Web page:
The Bernard and Audre Rapoport Center for Human Rights and Justice

Partners for change at the intersection of academics and advocacy.

Fleming Terrell Wins Audre Rapoport Prize for Scholarship on the Human Rights of Women

Fleming Terrell was chosen as the winner of the Audre Rapoport Prize for 2005. Her winning paper, "Unofficial Accountability: A Proposal for the Permanent Women's Tribunal on Sexual Violence in Armed Conflict" (pdf) proposes the creation of a permanent non-State-based "people's tribunal" to address issues of sexual violence against women during armed conflict. As part of her award, Ms. Terrell won a cash prize of $1000 and the opportunity to publish her paper in the Texas Journal of Women and the Law.

Ms. Terrell grew up in Waco, Texas. She received her B.S. in Ecology & Evolutionary Biology from Yale University (2001), an LLM in Human Rights from the London School of Economics (2004), and a JD from Columbia Law School (2005). She is currently a law clerk for the Honorable Juan R. Torruella of the United States Court of Appeals for the First Circuit in Boston, Massachusetts. She will return to New York in the fall as an associate at the law firm of Debevoise & Plimpton, LLP.

The Rapoport Center for Human Rights and Justice received twenty submissions from all over the United States and a few from other parts of the world. The papers were "blind-judged" (with authors' names and affiliations removed) in a two-part process. A multidisciplinary University of Texas panel selected four papers to forward to the second round of judging. The distinguished panel of judges in the second round were professors Richard Battistoni (Political Science, Providence College), Hilary Charlesworth (Law, Australian National University), Ambreena Manji (Law, University of Warwick), and Gretchen Ritter (Government, University of Texas at Austin). The first round of judges from the University of Texas were professors Karen Engle (Law), Barbara Harlow (English), and Shannon Speed (Anthropology), as well as Katie Kimberley from the Texas Journal of Women and the Law.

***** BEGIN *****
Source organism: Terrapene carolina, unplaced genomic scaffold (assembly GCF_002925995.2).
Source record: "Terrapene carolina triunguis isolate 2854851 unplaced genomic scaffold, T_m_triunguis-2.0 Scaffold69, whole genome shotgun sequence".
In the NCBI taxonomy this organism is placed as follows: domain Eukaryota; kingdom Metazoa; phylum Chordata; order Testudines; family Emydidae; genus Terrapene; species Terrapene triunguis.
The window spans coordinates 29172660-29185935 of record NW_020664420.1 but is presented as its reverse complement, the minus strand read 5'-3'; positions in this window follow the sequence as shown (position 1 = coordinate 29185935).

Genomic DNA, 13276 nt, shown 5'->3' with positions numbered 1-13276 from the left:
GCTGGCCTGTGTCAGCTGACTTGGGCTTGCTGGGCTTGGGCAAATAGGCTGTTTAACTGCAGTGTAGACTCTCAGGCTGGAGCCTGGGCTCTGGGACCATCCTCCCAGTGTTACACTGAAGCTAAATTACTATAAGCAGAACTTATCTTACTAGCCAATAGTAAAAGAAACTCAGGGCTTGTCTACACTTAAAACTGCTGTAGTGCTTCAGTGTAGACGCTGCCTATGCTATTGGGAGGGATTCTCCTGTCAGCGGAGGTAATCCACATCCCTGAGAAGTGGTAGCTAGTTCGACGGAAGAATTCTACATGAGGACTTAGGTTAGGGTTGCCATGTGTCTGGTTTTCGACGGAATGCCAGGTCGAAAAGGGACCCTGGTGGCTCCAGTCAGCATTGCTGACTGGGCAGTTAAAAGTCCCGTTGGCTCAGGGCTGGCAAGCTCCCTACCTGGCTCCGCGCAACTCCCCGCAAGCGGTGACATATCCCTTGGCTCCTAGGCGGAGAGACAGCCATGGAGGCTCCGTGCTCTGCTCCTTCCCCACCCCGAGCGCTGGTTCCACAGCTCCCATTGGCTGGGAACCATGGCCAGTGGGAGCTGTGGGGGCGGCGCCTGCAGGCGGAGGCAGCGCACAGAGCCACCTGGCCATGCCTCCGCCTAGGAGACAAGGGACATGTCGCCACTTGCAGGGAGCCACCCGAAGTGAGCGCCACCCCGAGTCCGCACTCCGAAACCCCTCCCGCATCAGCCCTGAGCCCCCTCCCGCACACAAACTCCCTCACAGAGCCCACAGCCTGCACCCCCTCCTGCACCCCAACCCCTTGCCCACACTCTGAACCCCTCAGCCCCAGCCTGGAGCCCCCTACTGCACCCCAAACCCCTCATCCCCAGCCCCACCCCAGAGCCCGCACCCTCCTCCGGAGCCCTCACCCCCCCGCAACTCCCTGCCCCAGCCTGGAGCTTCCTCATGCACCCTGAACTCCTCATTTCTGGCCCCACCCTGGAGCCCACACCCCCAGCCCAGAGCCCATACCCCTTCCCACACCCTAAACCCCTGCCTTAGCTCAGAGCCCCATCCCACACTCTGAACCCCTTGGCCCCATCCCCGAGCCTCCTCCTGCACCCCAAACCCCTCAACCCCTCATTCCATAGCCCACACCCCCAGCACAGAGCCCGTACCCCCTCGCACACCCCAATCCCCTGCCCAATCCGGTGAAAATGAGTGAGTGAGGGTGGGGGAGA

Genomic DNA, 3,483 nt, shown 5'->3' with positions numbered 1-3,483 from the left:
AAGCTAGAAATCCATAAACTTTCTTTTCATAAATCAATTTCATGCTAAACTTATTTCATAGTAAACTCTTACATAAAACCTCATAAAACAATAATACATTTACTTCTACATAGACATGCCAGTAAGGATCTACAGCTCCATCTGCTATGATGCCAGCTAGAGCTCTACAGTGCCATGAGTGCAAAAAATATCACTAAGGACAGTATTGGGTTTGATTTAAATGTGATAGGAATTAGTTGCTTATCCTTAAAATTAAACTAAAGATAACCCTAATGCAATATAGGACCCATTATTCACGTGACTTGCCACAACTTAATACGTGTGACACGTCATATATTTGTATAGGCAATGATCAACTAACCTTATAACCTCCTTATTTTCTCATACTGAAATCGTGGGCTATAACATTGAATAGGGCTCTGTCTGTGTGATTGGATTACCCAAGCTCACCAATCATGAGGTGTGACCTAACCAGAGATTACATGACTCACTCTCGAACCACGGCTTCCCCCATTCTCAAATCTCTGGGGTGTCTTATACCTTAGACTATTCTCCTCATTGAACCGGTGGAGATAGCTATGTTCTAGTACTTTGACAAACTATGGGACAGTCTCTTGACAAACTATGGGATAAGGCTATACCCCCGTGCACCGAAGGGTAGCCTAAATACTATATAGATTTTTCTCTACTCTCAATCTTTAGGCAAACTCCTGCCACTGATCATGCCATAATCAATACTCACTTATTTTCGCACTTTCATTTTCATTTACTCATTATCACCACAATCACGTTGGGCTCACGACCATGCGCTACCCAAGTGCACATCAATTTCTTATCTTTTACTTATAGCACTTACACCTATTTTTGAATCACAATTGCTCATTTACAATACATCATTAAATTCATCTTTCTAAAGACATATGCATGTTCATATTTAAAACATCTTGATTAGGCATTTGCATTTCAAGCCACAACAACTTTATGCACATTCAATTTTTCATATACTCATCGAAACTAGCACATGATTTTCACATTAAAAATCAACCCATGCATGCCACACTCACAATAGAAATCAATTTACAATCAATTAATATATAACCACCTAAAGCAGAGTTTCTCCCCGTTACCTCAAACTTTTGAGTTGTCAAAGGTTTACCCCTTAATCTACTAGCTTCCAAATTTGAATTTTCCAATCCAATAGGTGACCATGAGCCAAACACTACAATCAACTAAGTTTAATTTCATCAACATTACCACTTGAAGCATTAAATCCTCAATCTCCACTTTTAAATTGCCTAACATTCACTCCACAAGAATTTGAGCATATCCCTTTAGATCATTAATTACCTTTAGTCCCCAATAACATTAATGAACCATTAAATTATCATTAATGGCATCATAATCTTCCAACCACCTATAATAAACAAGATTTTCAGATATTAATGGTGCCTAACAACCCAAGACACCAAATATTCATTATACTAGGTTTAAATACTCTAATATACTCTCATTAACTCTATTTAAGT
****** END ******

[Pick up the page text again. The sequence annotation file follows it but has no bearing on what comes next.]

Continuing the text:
The prize was made possible by a private donation honoring the work of Audre Rapoport, who has spent many hours dedicated to the advancement of women in the United States and abroad, particularly on issues of reproductive health. It is also meant to further the Bernard and Audre Rapoport Center's mission to build a multidisciplinary community engaged in the study and practice of human rights that promotes the economic and political enfranchisement of marginalized individuals and groups both locally and globally.

The Rapoport Center extends its thanks to all the judges and the students who submitted their excellent papers, which made the competition so exciting.